Source: Interior Ministry

-> See the list of tables

On the one hand, if the number of those charged is mainly affected by police initiatives, recognizing that, for small crimes, the police usually give priority to immediate observations over investigation (Lévy, 1987) makes it clear that police bias can play a large role, leading to an artificial overrepresentation of strangers among those arrested. This is particularly true in cases of theft and assault committed on public roads.

On the other hand, if the rate of solution varies according to the nature of the offence, are foreigners overrepresented in arrests for offences that are more likely to be solved? It turns out this is precisely the case for the majority of offences (with the exception of pickpocketing which is usually not investigated by the police but by department store security forces). In ascending order, these are procuring (225 foreigners arrested, 78% of whom were charged), rape (703 foreigners arrested, 75% charged), drug trafficking (1,992 foreigners arrested, 117% charged), carrying or firing a prohibited weapon (2,025 foreigneers arrested, 100% charged), violence and threats toward authorities (3,724 foreigners arrested, 97% charged), shoplifting (10,737 foreigners arrested, 87% charged) and, finally, attacks and nonfatal injuries (11,747 foreigners arrested, 72% charged).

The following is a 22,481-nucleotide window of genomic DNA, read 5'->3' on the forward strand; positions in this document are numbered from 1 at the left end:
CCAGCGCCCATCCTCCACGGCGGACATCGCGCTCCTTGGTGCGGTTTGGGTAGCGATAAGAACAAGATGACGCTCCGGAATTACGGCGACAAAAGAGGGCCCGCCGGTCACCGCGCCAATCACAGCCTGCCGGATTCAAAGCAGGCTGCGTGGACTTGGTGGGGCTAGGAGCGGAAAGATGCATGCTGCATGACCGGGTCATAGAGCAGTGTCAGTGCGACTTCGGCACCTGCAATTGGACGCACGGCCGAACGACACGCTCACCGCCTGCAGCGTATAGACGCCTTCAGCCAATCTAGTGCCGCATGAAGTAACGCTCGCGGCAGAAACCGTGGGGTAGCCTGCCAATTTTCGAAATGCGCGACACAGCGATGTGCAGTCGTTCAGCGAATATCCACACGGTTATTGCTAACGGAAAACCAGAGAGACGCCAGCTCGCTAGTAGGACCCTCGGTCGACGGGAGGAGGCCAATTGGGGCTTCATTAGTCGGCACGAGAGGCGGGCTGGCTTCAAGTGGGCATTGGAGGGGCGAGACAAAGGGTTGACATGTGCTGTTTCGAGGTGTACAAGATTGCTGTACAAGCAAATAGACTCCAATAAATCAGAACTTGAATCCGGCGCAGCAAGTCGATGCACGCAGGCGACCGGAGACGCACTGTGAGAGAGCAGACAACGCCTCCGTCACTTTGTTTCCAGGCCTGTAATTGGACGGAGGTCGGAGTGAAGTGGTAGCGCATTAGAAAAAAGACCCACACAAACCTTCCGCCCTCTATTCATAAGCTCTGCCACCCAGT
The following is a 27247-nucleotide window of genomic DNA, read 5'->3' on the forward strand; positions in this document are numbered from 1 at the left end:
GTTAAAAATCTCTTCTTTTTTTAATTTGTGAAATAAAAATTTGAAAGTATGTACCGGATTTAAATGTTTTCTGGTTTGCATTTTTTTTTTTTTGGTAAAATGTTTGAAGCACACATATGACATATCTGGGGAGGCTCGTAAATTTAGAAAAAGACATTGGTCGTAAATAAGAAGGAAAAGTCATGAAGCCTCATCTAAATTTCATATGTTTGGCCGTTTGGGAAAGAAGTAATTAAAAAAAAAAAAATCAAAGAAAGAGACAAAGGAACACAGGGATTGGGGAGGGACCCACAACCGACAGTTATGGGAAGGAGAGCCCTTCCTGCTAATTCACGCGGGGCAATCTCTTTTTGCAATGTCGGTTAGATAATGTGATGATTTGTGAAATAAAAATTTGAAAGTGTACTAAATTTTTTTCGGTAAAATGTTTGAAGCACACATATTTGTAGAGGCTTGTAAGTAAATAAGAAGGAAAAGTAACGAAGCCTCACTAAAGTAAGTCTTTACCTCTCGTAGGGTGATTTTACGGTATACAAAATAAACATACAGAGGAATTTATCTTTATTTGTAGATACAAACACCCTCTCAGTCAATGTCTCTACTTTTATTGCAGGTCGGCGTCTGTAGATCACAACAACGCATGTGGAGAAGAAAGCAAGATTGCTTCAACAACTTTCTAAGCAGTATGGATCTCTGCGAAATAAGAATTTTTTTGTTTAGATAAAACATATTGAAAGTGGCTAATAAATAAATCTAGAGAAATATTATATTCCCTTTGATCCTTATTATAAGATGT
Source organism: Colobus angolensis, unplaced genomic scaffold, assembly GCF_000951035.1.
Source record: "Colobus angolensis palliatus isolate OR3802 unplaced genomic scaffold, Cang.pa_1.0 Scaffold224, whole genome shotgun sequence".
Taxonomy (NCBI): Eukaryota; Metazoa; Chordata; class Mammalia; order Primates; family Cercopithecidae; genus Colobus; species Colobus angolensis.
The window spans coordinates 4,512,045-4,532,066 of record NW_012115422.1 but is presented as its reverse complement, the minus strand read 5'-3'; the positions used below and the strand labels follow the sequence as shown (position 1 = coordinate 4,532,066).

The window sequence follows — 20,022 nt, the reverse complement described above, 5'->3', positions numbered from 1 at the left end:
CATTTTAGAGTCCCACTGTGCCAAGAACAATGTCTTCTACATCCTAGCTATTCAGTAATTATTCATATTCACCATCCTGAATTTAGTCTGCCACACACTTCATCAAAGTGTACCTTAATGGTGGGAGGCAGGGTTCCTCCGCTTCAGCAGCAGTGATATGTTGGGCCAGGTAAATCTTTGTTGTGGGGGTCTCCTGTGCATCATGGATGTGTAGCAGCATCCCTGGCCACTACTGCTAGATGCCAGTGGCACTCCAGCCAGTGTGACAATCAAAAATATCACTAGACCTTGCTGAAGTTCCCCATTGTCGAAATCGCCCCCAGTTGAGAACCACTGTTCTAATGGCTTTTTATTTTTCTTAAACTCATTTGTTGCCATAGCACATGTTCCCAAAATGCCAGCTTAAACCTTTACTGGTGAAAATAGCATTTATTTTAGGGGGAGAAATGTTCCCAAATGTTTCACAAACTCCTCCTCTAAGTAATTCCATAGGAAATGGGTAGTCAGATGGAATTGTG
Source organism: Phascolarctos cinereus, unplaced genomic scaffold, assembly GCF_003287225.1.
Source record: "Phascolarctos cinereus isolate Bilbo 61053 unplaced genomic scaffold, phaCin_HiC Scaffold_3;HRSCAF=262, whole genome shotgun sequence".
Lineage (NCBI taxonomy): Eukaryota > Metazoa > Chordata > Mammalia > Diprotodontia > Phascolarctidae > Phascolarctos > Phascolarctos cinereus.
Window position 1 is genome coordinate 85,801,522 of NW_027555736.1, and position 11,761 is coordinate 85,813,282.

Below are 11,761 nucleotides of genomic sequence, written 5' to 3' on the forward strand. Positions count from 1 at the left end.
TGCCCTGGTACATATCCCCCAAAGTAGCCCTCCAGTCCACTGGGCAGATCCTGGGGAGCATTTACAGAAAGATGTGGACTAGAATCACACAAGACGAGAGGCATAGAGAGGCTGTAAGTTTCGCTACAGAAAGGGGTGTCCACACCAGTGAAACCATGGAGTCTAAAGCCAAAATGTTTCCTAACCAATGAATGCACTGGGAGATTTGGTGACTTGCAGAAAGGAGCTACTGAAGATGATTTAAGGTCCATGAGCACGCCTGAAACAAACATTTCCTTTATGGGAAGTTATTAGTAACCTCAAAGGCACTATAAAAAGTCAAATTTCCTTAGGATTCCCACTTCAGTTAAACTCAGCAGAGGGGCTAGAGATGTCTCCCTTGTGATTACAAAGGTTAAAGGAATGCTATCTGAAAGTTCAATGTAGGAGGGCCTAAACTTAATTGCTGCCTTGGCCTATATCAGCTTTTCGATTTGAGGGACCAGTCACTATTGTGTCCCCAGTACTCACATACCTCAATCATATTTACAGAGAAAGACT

This broad statistical analysis can be clarified by more precise studies, both qualitative or quantitative. For example, a study of drug trafficking across the French-Spanish border highlights the extent to which the high level of involvement of young white men from well-off backgrounds remains unacknowledged by police, who focus on the resellers who are, for the most part, members of the gypsy community (Missaoui and Tarrius, 1999). More generally, investigations of marijuana use among middle and high school students found that those who use it come from all levels of society, often from the upper classes (Choquet and Ledoux, 1994). However, most of those arrested for simple cannabis use are young, come from working-class backgrounds, and are undoubtedly of African origin (Barré and Godefroy, 1999), clearly demonstrating the effect of social and “ethnic sifting” by the police. Sifting can also be observed in the actions of private security officers. Ocqueteau and Pottier (1995: 138) looked at the way security operates in large supermarkets and found that when a shoplifter is caught, the chances of being reported to the police (as opposed to an in-store resolution) are much higher for foreigners.

For all of these reasons, police data must be analyzed very carefully. Let us then look in detail at the only statistical information available from this source – the number of foreigners among those arrested by the police (table 2) – before attempting to interpret it.

The overall influence and general characteristics of foreigners arrested by the police